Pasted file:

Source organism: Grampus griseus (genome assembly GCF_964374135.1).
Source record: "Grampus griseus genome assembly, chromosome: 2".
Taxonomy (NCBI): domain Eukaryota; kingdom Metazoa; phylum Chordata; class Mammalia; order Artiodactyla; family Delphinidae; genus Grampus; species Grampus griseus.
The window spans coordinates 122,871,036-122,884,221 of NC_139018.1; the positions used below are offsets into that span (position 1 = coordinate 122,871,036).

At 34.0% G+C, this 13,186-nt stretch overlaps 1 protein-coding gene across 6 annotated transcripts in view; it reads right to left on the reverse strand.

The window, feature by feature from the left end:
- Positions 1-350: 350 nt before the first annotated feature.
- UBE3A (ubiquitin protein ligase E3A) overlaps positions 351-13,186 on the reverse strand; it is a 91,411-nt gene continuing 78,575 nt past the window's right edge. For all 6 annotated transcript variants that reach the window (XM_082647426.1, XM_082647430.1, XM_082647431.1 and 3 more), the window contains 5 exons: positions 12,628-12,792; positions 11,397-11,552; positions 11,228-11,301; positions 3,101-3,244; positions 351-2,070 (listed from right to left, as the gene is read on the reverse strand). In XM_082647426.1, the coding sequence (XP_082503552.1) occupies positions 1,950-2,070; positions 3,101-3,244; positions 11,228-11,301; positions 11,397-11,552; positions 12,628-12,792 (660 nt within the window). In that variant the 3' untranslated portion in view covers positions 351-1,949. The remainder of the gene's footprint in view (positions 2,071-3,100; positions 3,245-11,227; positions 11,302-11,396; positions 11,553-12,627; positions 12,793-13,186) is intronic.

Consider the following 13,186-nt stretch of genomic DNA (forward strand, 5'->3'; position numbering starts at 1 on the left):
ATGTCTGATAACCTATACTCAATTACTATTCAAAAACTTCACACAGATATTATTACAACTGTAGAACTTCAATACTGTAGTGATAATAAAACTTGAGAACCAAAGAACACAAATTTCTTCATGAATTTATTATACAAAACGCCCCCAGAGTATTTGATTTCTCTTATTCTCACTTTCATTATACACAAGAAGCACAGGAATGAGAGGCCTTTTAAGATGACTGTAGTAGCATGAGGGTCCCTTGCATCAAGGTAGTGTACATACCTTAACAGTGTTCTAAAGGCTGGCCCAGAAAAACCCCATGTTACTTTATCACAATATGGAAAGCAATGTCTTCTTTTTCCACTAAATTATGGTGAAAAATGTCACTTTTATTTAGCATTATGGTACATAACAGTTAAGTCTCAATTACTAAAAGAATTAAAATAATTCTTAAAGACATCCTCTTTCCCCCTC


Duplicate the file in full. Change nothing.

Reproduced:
Source organism: Grampus griseus (genome assembly GCF_964374135.1).
Source record: "Grampus griseus genome assembly, chromosome: 2".
Taxonomy (NCBI): domain Eukaryota; kingdom Metazoa; phylum Chordata; class Mammalia; order Artiodactyla; family Delphinidae; genus Grampus; species Grampus griseus.
The window spans coordinates 122,871,036-122,884,221 of NC_139018.1; the positions used below are offsets into that span (position 1 = coordinate 122,871,036).

At 34.0% G+C, this 13,186-nt stretch overlaps 1 protein-coding gene across 6 annotated transcripts in view; it reads right to left on the reverse strand.

The window, feature by feature from the left end:
- Positions 1-350: 350 nt before the first annotated feature.
- UBE3A (ubiquitin protein ligase E3A) overlaps positions 351-13,186 on the reverse strand; it is a 91,411-nt gene continuing 78,575 nt past the window's right edge. For all 6 annotated transcript variants that reach the window (XM_082647426.1, XM_082647430.1, XM_082647431.1 and 3 more), the window contains 5 exons: positions 12,628-12,792; positions 11,397-11,552; positions 11,228-11,301; positions 3,101-3,244; positions 351-2,070 (listed from right to left, as the gene is read on the reverse strand). In XM_082647426.1, the coding sequence (XP_082503552.1) occupies positions 1,950-2,070; positions 3,101-3,244; positions 11,228-11,301; positions 11,397-11,552; positions 12,628-12,792 (660 nt within the window). In that variant the 3' untranslated portion in view covers positions 351-1,949. The remainder of the gene's footprint in view (positions 2,071-3,100; positions 3,245-11,227; positions 11,302-11,396; positions 11,553-12,627; positions 12,793-13,186) is intronic.

Consider the following 13,186-nt stretch of genomic DNA (forward strand, 5'->3'; position numbering starts at 1 on the left):
ATGTCTGATAACCTATACTCAATTACTATTCAAAAACTTCACACAGATATTATTACAACTGTAGAACTTCAATACTGTAGTGATAATAAAACTTGAGAACCAAAGAACACAAATTTCTTCATGAATTTATTATACAAAACGCCCCCAGAGTATTTGATTTCTCTTATTCTCACTTTCATTATACACAAGAAGCACAGGAATGAGAGGCCTTTTAAGATGACTGTAGTAGCATGAGGGTCCCTTGCATCAAGGTAGTGTACATACCTTAACAGTGTTCTAAAGGCTGGCCCAGAAAAACCCCATGTTACTTTATCACAATATGGAAAGCAATGTCTTCTTTTTCCACTAAATTATGGTGAAAAATGTCACTTTTATTTAGCATTATGGTACATAACAGTTAAGTCTCAATTACTAAAAGAATTAAAATAATTCTTAAAGACATCCTCTTTCCCCCTC